Commands by Dominick (0)

  • bash: commands not found

What's this?

commandlinefu.com is the place to record those command-line gems that you return to again and again. That way others can gain from your CLI wisdom and you from theirs too. All commands can be commented on, discussed and voted up or down.

Share Your Commands


Check These Out

Which processes are listening on a specific port (e.g. port 80)
swap out "80" for your port of interest. Can use port number or named ports e.g. "http"

Convert YAML to JSON
Converts YAML file to JSON. Note that you'll need to install PyYAML. Also some YAML data types (like dates) are not supported by JSON).

Create a backup of the file.
It will create a backup of the filename. The advantage is that if you list the folder the backups will be sorted by date. The command works on any unix in bash.

Display network pc "name" and "workgroup"
Checks for PC samba name and workgroup. Works fine for Windows hosts and Linux/UNIX PCs running Samba.

Tail postfix current maillog and grep for "criteria"
Tail curren postfix maillog.

Protect your eye
Redshift will adjust the color temperature and protects eye at night -b : will adjust the brightness

ssh to machine behind shared NAT
Useful to get network access to a machine behind shared IP NAT. Assumes you have an accessible jump host and physical console or drac/ilo/lom etc access to run the command. Run the command on the host behind NAT then ssh connect to your jump host on port 2222. That connection to the jump host will be forwarded to the hidden machine. Note: Some older versions of ssh do not acknowledge the bind address (0.0.0.0 in the example) and will only listen on the loopback address.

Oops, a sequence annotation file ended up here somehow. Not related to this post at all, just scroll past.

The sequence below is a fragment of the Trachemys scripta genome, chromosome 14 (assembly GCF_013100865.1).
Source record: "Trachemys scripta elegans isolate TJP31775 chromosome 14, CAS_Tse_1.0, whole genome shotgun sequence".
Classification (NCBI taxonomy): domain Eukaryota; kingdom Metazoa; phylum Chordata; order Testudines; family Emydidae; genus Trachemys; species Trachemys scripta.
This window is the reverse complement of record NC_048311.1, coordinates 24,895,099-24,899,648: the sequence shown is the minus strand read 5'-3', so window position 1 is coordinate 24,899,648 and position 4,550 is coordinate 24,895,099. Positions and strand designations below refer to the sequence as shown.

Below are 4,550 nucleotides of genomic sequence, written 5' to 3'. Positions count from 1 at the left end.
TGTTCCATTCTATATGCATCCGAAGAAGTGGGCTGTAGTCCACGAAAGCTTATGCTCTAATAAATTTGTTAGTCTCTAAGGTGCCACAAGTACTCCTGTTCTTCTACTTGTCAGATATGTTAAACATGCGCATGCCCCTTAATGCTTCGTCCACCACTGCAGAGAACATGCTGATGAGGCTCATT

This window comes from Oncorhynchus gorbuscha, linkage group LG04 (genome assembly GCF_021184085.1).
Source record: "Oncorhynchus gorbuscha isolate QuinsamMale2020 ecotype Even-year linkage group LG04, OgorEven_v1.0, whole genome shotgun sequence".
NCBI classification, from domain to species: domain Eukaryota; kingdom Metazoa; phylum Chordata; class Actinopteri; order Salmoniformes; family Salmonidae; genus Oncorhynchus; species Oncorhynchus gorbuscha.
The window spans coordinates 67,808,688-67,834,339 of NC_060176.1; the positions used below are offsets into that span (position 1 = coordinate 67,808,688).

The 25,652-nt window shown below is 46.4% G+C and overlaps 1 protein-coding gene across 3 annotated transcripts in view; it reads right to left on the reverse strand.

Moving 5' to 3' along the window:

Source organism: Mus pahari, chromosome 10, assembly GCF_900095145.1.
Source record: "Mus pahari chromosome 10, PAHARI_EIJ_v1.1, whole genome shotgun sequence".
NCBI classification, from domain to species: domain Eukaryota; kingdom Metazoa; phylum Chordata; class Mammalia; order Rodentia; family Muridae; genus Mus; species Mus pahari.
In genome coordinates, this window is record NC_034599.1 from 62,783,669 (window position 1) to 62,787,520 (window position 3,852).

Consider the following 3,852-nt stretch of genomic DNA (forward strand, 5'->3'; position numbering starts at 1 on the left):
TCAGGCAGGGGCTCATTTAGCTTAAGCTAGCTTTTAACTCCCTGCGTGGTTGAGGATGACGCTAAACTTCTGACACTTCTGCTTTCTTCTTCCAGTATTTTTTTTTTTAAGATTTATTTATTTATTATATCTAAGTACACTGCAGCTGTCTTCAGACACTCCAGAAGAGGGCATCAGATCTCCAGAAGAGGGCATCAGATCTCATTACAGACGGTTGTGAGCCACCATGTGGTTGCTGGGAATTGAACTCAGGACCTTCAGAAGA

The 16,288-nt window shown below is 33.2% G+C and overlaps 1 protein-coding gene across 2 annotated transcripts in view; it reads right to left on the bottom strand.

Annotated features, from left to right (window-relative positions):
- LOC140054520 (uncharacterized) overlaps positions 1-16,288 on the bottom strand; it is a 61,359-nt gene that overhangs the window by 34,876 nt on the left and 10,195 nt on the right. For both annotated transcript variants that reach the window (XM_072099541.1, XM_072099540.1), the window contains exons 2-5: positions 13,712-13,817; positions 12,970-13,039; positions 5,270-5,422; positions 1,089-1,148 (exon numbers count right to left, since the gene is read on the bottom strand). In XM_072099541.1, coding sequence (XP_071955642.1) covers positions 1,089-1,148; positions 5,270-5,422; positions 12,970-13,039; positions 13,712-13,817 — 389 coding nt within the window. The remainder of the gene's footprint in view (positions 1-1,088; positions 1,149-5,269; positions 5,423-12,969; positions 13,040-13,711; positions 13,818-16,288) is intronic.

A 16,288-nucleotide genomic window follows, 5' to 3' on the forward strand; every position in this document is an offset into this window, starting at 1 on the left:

Update zone file Serial numbers
Will edit *.db files in the same directory with todays date. Useful for doing a mass update to domains on a nameserver, adding spf records, etc. Looks for a string starting with 200 or 201 followed by 7 numbers, and replaces with todays date. This won't overwrite Ip's but i would still do some double checking after running this. Make sure your server's date is correct, otherwise insert your own serial number. $rndc reload should usually follow this command.

Execute a command with a timeout
In this example the command "somecommand" will be executed and sent a SIGALARM signal if it runs for more than 10 seconds. It uses the perl alarm function. It's not 100% accurate on timing, but close enough. I found this really useful when executing scripts and commands that I knew might hang E.g. ones that connect to services that might not be running. Importantly this can be used within a sequential script. The command will not release control until either the command completes or the timeout is hit.

Date shows dates at other times/dates
Use date to find the date at other days and times.


Stay in the loop…

Follow the Tweets.

Every new command is wrapped in a tweet and posted to Twitter. Following the stream is a great way of staying abreast of the latest commands. For the more discerning, there are Twitter accounts for commands that get a minimum of 3 and 10 votes - that way only the great commands get tweeted.

» http://twitter.com/commandlinefu
» http://twitter.com/commandlinefu3
» http://twitter.com/commandlinefu10

Subscribe to the feeds.

Use your favourite RSS aggregator to stay in touch with the latest commands. There are feeds mirroring the 3 Twitter streams as well as for virtually every other subset (users, tags, functions,…):

Subscribe to the feed for: